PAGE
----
Up Next on College Campuses:'Trigger Warnings' to Help Students Avoid Trauma Flashbacks

"It's really not anyone else's business to tell someone when they are mentally and emotionally ready to deal with things."

A ReasonTV video shows the ridiculous level the "Right to Not Be Offended" has reached on today's college campus: students need to be warned before being confronted with content that may trigger a memory of past trauma. 

A proposal by University of California Santa Barbara (UCSB) junior Bailey Loverin would force professors to issue "trigger warnings" before teaching content that may offend. In the video, Loverin says, "So, a 'trigger warning' warns you about content that you may be facing that could provoke a response based on symptoms of PTSD [post-traumatic stress disorder]."

Loverin recounts watching a film in class of "a very drawn out rape scene." She admits that it did not affect her, but she "recognized the potential for it to be very triggering." Provoked into activism, Loverin authored the resolution and now it is before the faculty legislative body to become a mandate for all professors to issue warnings. She believes adopting this as an official policy is just what UCSB needs.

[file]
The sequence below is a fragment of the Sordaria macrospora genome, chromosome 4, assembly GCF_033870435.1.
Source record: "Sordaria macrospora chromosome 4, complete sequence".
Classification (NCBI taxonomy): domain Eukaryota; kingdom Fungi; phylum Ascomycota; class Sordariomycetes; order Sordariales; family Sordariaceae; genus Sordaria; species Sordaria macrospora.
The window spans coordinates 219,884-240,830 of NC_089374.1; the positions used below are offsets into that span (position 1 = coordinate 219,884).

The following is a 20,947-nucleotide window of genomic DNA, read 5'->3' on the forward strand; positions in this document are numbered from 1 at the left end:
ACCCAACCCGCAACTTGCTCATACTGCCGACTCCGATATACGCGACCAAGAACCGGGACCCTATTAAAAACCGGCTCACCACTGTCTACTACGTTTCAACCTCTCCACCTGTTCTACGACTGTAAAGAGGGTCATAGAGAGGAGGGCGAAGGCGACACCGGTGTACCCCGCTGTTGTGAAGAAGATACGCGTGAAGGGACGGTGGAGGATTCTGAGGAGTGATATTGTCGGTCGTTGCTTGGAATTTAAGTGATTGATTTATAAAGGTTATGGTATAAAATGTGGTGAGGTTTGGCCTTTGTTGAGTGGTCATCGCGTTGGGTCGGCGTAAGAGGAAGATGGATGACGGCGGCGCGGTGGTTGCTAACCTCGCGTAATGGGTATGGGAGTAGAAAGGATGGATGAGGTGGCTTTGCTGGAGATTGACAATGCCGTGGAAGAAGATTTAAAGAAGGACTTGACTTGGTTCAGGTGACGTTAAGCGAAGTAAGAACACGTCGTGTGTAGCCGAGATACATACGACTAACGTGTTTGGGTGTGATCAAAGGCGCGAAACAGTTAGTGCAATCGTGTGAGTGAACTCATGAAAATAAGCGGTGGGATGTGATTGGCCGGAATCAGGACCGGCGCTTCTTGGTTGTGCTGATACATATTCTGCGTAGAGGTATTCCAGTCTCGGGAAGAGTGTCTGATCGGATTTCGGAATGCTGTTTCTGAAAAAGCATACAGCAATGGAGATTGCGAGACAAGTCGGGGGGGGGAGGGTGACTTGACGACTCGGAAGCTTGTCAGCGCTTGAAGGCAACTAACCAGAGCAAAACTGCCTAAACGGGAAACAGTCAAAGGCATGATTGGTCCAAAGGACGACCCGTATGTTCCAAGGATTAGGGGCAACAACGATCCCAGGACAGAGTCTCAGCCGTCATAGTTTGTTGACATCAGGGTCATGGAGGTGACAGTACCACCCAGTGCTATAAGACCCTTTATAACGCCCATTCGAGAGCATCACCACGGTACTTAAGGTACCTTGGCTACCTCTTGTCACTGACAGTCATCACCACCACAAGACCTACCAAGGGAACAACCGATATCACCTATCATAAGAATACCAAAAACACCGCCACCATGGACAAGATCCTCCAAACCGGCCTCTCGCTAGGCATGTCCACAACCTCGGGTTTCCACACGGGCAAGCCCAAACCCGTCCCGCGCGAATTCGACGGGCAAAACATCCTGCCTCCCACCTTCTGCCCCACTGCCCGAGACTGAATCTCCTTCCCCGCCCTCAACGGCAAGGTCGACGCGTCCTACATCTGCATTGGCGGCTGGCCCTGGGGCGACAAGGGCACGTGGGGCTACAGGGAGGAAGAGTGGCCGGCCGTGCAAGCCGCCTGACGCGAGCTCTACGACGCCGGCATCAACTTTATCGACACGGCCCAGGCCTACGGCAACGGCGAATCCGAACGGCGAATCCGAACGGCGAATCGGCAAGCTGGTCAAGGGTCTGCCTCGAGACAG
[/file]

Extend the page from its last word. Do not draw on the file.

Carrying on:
Loverin defends her stance against those who think "trigger warnings" are unnecessary:

It's really not anyone else's business to tell someone when they are mentally and emotionally ready to deal with things.

The video explains that these warnings gained popularity on feminist and social justice blogs. Also mentioned are movie trigger websites that list specific triggers for each movie. One example is of a Mary Kate and Ashley Olsen movie entitled "It Takes Two" from 1995 that lists "death of a parent, child abuse (child labor - brief scene), foster care."

Loverin explains the difference between being offended by these scenes in movies or the classroom and someone's PTSD triggered by them:

Being uncomfortable, being upset, being even a little bit offended is different than having a panic attack, blacking out, hyperventilating, screaming in a classroom -- feeling like you're under such physical threat, whether it's real or perceived, that you act out violently in front of other people.

To highlight how far the trigger warning argument can be taken, ReasonTV reports that just weeks after the resolution passed the student assembly, a UCSB women's professor who assaulted a pro-life protester, whom she called a "terrorist," argued that the protester's "offensive" sign was "triggering."

Prior to UCSB's potential mandate, Oberlin College and Conservatory listed possible trigger topics in its "Support Resource for Faculty," including racism, colonialism, religious persecution, violence, and suicide -- a practice that more and more universities will undoubtedly adopt.